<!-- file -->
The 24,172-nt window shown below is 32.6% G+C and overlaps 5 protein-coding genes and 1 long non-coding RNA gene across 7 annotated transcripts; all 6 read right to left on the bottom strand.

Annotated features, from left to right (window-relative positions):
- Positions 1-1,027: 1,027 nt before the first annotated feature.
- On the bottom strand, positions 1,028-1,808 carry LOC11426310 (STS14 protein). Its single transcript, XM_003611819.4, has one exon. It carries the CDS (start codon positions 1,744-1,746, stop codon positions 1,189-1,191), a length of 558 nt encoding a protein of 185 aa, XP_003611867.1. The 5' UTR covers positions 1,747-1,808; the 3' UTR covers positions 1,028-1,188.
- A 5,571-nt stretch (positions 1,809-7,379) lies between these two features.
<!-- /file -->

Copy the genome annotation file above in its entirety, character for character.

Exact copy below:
The 24,172-nt window shown below is 32.6% G+C and overlaps 5 protein-coding genes and 1 long non-coding RNA gene across 7 annotated transcripts; all 6 read right to left on the bottom strand.

Annotated features, from left to right (window-relative positions):
- Positions 1-1,027: 1,027 nt before the first annotated feature.
- On the bottom strand, positions 1,028-1,808 carry LOC11426310 (STS14 protein). Its single transcript, XM_003611819.4, has one exon. It carries the CDS (start codon positions 1,744-1,746, stop codon positions 1,189-1,191), a length of 558 nt encoding a protein of 185 aa, XP_003611867.1. The 5' UTR covers positions 1,747-1,808; the 3' UTR covers positions 1,028-1,188.
- A 5,571-nt stretch (positions 1,809-7,379) lies between these two features.